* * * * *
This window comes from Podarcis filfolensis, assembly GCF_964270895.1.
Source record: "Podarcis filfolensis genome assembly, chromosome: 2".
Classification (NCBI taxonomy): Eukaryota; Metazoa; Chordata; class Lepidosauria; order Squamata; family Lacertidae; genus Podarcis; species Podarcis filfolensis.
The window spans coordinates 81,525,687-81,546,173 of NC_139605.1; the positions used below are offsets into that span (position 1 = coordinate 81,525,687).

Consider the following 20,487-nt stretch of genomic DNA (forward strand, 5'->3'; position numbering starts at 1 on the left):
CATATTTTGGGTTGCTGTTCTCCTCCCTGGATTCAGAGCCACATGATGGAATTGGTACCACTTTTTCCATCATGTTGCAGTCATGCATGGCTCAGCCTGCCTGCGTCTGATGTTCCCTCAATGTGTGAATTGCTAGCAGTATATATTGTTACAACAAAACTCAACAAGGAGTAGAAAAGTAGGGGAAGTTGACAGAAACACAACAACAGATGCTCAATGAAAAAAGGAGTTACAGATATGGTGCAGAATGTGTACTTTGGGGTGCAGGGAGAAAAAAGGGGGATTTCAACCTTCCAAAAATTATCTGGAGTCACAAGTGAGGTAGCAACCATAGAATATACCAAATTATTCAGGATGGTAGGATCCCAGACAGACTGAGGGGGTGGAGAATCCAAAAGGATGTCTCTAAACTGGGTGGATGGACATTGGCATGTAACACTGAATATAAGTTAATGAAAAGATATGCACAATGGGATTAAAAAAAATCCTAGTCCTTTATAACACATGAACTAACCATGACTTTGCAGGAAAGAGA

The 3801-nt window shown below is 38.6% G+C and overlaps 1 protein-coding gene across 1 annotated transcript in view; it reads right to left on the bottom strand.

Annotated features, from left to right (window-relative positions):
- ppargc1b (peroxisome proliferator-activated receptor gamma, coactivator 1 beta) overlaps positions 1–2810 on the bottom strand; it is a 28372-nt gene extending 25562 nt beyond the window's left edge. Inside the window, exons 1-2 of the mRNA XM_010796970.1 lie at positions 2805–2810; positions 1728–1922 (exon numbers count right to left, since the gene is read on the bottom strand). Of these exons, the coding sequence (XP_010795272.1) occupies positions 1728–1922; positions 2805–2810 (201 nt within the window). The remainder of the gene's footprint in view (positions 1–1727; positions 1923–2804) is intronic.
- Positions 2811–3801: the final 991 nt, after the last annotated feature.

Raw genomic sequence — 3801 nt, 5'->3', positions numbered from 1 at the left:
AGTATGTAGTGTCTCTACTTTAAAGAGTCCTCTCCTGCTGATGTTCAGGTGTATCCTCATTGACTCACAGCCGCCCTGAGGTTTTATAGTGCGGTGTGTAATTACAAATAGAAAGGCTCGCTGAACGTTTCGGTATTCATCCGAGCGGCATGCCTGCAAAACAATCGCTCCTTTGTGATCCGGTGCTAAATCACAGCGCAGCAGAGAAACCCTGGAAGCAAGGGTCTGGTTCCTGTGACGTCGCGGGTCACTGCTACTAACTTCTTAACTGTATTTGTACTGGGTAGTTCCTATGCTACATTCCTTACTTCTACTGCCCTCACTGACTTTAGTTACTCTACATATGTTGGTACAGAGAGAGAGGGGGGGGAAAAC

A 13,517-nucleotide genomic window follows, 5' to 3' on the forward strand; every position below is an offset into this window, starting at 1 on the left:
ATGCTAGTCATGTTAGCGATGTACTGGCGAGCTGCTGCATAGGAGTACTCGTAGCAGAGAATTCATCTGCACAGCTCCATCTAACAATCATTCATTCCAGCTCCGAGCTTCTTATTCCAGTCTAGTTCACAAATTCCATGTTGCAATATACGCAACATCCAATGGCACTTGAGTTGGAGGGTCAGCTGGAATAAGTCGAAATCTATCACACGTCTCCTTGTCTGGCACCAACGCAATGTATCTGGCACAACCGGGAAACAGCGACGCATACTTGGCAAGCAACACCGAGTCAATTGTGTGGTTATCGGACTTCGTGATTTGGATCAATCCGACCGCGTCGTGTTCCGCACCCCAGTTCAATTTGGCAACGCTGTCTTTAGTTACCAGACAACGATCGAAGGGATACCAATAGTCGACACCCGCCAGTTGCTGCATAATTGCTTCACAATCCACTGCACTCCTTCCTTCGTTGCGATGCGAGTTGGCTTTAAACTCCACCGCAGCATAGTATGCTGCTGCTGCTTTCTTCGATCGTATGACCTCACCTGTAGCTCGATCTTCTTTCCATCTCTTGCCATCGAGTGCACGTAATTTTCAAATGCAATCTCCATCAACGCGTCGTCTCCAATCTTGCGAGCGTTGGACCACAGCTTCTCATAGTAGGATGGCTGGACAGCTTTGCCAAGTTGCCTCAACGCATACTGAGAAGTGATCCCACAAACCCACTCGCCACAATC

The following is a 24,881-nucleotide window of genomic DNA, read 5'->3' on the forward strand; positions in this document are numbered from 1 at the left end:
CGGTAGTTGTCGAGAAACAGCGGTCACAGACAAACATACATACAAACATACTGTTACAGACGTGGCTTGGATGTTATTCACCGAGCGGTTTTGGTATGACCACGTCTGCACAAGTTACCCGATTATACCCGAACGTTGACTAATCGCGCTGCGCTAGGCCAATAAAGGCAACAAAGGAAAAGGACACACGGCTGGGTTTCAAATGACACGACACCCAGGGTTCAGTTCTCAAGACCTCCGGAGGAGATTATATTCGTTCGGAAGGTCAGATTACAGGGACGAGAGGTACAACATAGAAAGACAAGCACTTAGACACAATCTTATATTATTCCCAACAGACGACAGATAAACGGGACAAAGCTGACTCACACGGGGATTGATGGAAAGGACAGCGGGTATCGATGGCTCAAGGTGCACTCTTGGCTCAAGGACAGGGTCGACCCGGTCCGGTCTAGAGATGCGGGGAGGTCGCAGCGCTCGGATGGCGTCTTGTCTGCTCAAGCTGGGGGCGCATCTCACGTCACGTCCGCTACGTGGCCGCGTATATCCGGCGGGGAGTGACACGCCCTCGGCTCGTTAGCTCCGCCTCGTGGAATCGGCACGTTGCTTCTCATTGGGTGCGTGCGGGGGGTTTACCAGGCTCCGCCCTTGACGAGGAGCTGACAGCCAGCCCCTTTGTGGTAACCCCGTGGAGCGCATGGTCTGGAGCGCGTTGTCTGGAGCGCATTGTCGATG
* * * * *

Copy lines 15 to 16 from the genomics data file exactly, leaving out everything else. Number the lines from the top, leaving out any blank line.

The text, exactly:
The following is a 24,881-nucleotide window of genomic DNA, read 5'->3' on the forward strand; positions in this document are numbered from 1 at the left end:
CGGTAGTTGTCGAGAAACAGCGGTCACAGACAAACATACATACAAACATACTGTTACAGACGTGGCTTGGATGTTATTCACCGAGCGGTTTTGGTATGACCACGTCTGCACAAGTTACCCGATTATACCCGAACGTTGACTAATCGCGCTGCGCTAGGCCAATAAAGGCAACAAAGGAAAAGGACACACGGCTGGGTTTCAAATGACACGACACCCAGGGTTCAGTTCTCAAGACCTCCGGAGGAGATTATATTCGTTCGGAAGGTCAGATTACAGGGACGAGAGGTACAACATAGAAAGACAAGCACTTAGACACAATCTTATATTATTCCCAACAGACGACAGATAAACGGGACAAAGCTGACTCACACGGGGATTGATGGAAAGGACAGCGGGTATCGATGGCTCAAGGTGCACTCTTGGCTCAAGGACAGGGTCGACCCGGTCCGGTCTAGAGATGCGGGGAGGTCGCAGCGCTCGGATGGCGTCTTGTCTGCTCAAGCTGGGGGCGCATCTCACGTCACGTCCGCTACGTGGCCGCGTATATCCGGCGGGGAGTGACACGCCCTCGGCTCGTTAGCTCCGCCTCGTGGAATCGGCACGTTGCTTCTCATTGGGTGCGTGCGGGGGGTTTACCAGGCTCCGCCCTTGACGAGGAGCTGACAGCCAGCCCCTTTGTGGTAACCCCGTGGAGCGCATGGTCTGGAGCGCGTTGTCTGGAGCGCATTGTCGATG